The Faint Egowerk

The Faint Egowerk
7
For the better part of the Faint's 20-plus-year career from dance-punk pioneers to enduring electro-pop stalwarts their true calling has always been the dance floor. The Omaha band's songs cry out for a warm, sweaty darkness illuminated only by flashes of neon and lasers. And arriving after the more abrasive punk of 2014's Doom Abuse, the Faint's seventh album, Egowerk, circles back to their slicker programming.
 
Its 11 songs draw key elements from the band's Dance Macabre palette darkly pulsing synths, vibrant electronic percussion, and Todd Fink's augmented-reality vocals — to explore our socially digitized selves. That proves a sweet spot for the band, in both content and form: Egowerk unveils itself as a unified techno-pop odyssey, one that bumps and grinds and bemoans the (online) world at large without ever letting its BPM drop too low.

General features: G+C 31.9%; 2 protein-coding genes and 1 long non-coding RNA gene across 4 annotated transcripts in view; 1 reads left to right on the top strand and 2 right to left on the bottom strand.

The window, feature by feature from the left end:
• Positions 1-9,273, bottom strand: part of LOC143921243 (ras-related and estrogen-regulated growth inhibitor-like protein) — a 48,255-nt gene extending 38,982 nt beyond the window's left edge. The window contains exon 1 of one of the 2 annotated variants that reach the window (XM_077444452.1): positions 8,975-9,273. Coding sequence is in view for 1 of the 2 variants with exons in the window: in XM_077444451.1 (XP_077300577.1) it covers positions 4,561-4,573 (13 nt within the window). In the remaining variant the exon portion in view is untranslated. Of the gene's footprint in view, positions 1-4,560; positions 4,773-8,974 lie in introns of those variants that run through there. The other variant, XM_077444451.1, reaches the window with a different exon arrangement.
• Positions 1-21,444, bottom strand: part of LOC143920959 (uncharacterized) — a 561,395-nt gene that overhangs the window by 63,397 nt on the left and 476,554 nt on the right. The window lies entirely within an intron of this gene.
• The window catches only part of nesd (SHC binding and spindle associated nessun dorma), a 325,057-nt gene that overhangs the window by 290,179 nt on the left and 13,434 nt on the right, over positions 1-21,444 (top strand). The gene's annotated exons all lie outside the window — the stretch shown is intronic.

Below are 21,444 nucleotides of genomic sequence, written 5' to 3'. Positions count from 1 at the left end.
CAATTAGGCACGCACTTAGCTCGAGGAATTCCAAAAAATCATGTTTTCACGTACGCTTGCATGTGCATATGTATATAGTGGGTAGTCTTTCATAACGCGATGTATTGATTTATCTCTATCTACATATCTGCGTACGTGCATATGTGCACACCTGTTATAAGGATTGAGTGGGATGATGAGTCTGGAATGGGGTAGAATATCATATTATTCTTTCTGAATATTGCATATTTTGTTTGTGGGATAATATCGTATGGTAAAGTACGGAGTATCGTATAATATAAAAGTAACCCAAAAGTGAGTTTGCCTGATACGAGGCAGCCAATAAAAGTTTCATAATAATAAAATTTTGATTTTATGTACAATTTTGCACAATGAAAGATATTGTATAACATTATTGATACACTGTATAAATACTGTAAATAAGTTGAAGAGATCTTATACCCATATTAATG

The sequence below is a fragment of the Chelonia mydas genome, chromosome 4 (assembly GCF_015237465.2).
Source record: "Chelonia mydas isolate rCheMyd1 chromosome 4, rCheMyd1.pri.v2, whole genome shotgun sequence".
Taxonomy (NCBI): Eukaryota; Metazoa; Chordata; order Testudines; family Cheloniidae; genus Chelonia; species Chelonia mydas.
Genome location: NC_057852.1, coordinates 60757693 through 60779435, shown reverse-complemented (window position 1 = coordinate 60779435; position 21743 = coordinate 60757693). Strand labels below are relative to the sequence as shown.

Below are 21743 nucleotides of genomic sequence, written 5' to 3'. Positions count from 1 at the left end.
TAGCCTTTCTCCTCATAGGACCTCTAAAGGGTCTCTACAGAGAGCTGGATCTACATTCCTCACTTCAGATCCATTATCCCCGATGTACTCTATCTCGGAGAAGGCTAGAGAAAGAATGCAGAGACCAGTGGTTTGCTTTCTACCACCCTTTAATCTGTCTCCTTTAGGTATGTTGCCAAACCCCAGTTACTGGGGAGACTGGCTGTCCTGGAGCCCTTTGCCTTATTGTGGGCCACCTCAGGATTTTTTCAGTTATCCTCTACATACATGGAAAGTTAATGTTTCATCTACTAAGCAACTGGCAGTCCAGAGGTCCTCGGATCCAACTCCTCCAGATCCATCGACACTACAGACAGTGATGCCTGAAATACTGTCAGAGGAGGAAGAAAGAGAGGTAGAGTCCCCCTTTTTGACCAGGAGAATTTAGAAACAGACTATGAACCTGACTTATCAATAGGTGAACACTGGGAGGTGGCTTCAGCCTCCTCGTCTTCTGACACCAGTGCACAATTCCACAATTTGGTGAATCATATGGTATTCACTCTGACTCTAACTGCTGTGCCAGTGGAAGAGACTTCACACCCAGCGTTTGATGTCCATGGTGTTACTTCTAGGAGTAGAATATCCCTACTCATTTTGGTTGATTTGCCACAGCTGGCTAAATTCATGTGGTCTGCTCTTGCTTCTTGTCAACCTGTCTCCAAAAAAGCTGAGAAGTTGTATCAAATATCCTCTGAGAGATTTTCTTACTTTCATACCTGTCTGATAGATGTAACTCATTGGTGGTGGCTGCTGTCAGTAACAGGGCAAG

"Child Asleep" opens the album in a cyberpunk future, a colossal run of programming blips and warping synth bends. From there, Egowerk segues through songs like a cyborg DJ set: the similar tones of  "Chameleon Nights" rally about our online selves ("It's a video game and you're an avatar / What you fake becomes what you are"). The title track shimmers and struts as Fink casts a bleak gaze over a spacious techno-groove: "Darkness is a perspective / And we've got our heads in dirt."  Here and elsewhere, the sentiments aren't exactly chipper assessments "Life's a Joke" jeers with almost gleeful nihilism but Fink and the band seem energized.
 
Closer "Automaton" even finds some optimism in questioning one's sense of control: "We're patterns in the breeze" Fink sings as the music softens and warms. It's a ways away from Dance Macabre's grim rallying cry of "drones work hard before they die," but that assessment came more than a decade ago: on Egowerk, the Faint seem to have accepted their place in questioning the perpetual struggle. (Saddle Creek)